Event Horizon Telescope Will Snap a Black Hole

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Theoretical calculations predict that the Milky Way's central black hole, called Sagittarius A*, will look like this when imaged by the Event Horizon Telescope.
Dexter, J., Agol, E., Fragile, P. C., McKinney, J. C., 2010, The Astrophysical Journal, 717, 1092.

Black holes are essentially invisible, but astronomers are developing technology to image the immediate surroundings of these enigmas like never before. Within a few years, experts say, scientists may have the first-ever picture of the environment around a black hole, and could even spot the theorized "shadow" of a black hole itself.

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NASA

Black holes are hard to see in detail because the large ones are all far away. The closest supermassive black hole is the one thought to inhabit the center of the Milky Way, called Sagittarius A* (pronounced "Sagittarius A-star"), which lies about 26,000 light-years away. This is the first target for an ambitious international project to image a black hole in greater detail than ever before, called the Event Horizon Telescope (EHT).

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The EHT will combine observations from telescopes all over the world, including facilities in the United States, Mexico, Chile, France, Greenland and the South Pole, into one virtual image with a resolution equal to what would be achieved by a single telescope the size of the distance between the separated facilities. [The Strangest Black Holes in the Universe]

"This is really an unprecedented, unique experiment," said EHT team member Jason Dexter, an astrophysical theorist at the University of California, Berkeley. "It's going to give us more direct information than we've ever had to understand what happens extremely close to black holes. It's very exciting, and this project is really going to come of age and start delivering amazing results in the next few years."

From Earth, Sagittarius A* looks about as big as a grapefruit would on the moon. When the Event Horizon Telescope is fully realized, it should be able to resolve details about the size of a golf ball on the moon. That's close enough to see the light emitted by gas as it spirals in toward its doom inside the black hole.

Very Long Baseline Interferometry

To accomplish such fine resolution, the project takes advantage of a technique called very long baseline interferometry (VLBI). In VLBI, a supercomputer acts as a giant telescope lens, in effect.

"If you have telescopes around the world you can make a virtual Earth-sized telescope," said Shep Doeleman, an astronomer at MIT's Haystack Observatory in Massachusetts who's leading the Event Horizon Telescope project. "In a typical telescope, light bounces off a precisely curved surface and all the light gets focused into a focal plane. The way VLBI works is, we have to freeze the light, capture it, record it perfectly faithfully on the recording system, then shift the data back to a central supercomputer, which compares the light from California and Hawaii and the other locations, and synthesizes it. The lens becomes a supercomputer here at MIT."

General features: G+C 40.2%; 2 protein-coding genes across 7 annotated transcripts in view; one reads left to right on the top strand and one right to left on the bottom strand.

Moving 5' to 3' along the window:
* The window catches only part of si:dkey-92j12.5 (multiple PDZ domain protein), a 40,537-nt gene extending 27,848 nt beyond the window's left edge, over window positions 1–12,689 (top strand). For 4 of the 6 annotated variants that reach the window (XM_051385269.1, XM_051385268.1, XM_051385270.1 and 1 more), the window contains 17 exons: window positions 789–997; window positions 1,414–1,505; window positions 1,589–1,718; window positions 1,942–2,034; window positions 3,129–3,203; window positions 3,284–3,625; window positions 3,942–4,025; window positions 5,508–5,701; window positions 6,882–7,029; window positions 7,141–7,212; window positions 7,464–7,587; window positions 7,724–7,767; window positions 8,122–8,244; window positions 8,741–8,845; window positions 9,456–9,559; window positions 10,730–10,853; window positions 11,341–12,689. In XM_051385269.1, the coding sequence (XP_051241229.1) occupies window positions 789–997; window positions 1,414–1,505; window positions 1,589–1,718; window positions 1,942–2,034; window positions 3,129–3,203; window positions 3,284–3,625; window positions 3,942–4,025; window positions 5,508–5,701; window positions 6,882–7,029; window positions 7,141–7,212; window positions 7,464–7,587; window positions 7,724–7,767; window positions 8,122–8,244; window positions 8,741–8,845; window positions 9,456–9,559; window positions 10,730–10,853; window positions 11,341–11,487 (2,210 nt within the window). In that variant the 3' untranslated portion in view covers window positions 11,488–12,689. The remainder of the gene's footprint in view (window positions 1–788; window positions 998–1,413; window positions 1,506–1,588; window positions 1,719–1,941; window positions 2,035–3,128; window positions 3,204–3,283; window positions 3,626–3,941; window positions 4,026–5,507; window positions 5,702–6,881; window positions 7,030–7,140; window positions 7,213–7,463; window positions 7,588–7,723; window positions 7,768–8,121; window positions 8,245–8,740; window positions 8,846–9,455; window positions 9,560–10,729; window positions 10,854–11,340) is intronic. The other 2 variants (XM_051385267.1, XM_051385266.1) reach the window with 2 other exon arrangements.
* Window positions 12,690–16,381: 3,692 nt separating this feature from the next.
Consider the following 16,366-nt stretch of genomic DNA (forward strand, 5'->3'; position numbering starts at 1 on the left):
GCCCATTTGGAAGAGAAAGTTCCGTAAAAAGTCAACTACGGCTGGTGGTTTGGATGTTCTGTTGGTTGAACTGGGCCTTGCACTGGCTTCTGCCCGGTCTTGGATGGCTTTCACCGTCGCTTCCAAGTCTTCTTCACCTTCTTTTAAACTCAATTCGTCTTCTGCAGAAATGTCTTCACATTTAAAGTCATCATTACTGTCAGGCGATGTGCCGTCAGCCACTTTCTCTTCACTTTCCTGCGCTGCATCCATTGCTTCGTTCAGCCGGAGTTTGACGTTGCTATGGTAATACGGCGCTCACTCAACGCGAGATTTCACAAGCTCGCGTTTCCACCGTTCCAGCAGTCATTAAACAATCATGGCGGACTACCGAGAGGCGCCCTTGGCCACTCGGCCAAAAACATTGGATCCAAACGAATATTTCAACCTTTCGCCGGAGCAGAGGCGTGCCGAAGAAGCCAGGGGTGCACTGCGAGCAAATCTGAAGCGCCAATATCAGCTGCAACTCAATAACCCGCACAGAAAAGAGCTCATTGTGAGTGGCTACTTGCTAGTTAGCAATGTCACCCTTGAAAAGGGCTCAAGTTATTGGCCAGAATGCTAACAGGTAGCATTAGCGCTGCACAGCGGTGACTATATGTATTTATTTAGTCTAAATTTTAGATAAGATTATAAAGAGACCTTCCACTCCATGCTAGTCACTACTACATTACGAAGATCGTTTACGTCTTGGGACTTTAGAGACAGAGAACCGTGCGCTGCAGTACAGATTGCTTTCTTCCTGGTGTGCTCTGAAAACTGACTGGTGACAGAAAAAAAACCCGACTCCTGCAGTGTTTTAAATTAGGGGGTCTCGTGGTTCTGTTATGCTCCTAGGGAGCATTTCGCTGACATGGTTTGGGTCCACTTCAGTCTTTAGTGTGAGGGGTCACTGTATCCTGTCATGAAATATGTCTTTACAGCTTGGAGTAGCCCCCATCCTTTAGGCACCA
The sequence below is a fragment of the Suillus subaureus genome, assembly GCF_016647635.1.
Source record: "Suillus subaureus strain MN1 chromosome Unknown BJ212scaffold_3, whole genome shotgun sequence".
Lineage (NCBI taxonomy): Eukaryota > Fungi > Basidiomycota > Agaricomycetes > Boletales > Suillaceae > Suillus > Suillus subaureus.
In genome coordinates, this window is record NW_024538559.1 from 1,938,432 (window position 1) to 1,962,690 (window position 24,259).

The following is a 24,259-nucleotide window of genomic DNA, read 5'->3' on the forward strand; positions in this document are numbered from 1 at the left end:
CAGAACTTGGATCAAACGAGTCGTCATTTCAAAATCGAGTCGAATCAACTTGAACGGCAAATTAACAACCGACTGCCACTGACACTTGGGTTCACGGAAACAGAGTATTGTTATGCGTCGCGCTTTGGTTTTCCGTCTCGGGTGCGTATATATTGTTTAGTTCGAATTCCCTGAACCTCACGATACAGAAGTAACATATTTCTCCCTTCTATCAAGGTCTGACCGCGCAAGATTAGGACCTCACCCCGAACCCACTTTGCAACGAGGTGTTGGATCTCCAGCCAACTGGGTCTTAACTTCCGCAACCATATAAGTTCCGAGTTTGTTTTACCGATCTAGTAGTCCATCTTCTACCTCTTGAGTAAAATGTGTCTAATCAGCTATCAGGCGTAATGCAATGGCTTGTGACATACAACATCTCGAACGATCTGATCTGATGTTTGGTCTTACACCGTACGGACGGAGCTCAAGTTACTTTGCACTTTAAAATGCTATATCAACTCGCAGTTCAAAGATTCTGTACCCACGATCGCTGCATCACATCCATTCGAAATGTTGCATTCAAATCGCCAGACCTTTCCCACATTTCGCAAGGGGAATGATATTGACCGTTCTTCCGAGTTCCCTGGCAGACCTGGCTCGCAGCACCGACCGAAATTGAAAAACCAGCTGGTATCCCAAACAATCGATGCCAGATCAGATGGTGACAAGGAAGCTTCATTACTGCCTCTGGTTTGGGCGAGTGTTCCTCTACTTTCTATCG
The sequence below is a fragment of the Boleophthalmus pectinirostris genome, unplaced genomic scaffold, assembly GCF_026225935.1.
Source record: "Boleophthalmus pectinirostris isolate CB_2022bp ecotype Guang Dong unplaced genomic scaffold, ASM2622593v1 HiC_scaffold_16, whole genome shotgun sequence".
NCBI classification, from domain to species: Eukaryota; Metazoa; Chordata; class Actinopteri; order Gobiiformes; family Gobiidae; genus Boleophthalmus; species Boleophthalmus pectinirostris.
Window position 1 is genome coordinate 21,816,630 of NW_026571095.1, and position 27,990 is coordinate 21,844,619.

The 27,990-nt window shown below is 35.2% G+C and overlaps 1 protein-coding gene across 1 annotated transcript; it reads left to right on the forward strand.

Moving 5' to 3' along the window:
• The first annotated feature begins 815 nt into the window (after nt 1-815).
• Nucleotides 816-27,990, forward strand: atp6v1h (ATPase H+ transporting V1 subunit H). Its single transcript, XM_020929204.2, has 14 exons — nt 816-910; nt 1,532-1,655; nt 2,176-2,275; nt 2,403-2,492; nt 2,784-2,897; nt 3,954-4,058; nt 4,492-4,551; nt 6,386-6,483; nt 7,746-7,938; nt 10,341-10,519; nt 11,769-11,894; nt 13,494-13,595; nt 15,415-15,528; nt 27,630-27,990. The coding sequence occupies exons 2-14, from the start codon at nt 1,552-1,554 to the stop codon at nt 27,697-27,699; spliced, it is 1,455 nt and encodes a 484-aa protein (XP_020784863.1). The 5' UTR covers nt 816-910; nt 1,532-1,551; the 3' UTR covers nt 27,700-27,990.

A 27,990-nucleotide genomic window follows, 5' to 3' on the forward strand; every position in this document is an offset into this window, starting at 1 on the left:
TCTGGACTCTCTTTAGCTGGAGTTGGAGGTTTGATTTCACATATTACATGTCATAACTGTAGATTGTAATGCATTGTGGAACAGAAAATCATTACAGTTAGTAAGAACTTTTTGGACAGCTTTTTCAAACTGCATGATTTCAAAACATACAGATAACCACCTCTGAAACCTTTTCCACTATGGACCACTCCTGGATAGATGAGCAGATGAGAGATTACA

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A major improvement to the Event Horizon Telescope's imaging ability will come when the 64 radio dishes of the ALMA (Atacama Large Millimeter/submillimeter Array) observatory in Chile join the project in the next few years.

"It's going to increase the sensitivity of the Event Horizon Telescope by a factor of 10," Doeleman said. "Whenever you change something by an order of magnitude, wonderful things happen."

Very long baseline interferometry has been used for about 50 years, but never before at such a high frequency, or short wavelength, of light. This short-wavelength light is what's needed to achieve the angular resolution required to measure and image black holes.

Grand Technical Challenge

Pulling off the Event Horizon Telescope has been a grand technical challenge on many fronts.

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To coordinate the observations of so many telescopes spread out around the world, scientists have needed to harness specialized computing algorithms, not to mention powerful supercomputers. Plus, to accommodate the time difference between the various stations, extremely accurate clocks are needed.

"We had to prove you could keep time well enough at all the stations, and that the detectors at all the telescopes were good enough, that when you multiply the two signals from two telescopes you wouldn’t get just noise," said Dan Marrone, an astronomer at the University of Arizona's Steward Observatory who's building a receiver to enable the South Pole Telescope to join the project.

The researchers have been using atomic clocks made of what's called hydrogen masers to keep time to an accuracy of about a trillionth of a second per second.

"We use this property of the structure of the hydrogen atom to create a fundamental time reference for us that transitions between two states of the electron in a hydrogen atom," Marrone said. "It creates a low-frequency signal that through careful design you can make a very precise oscillator. It creates very perfect oscillations for a short time period. That means we can average our data over those time periods because they will all have kept time very perfectly."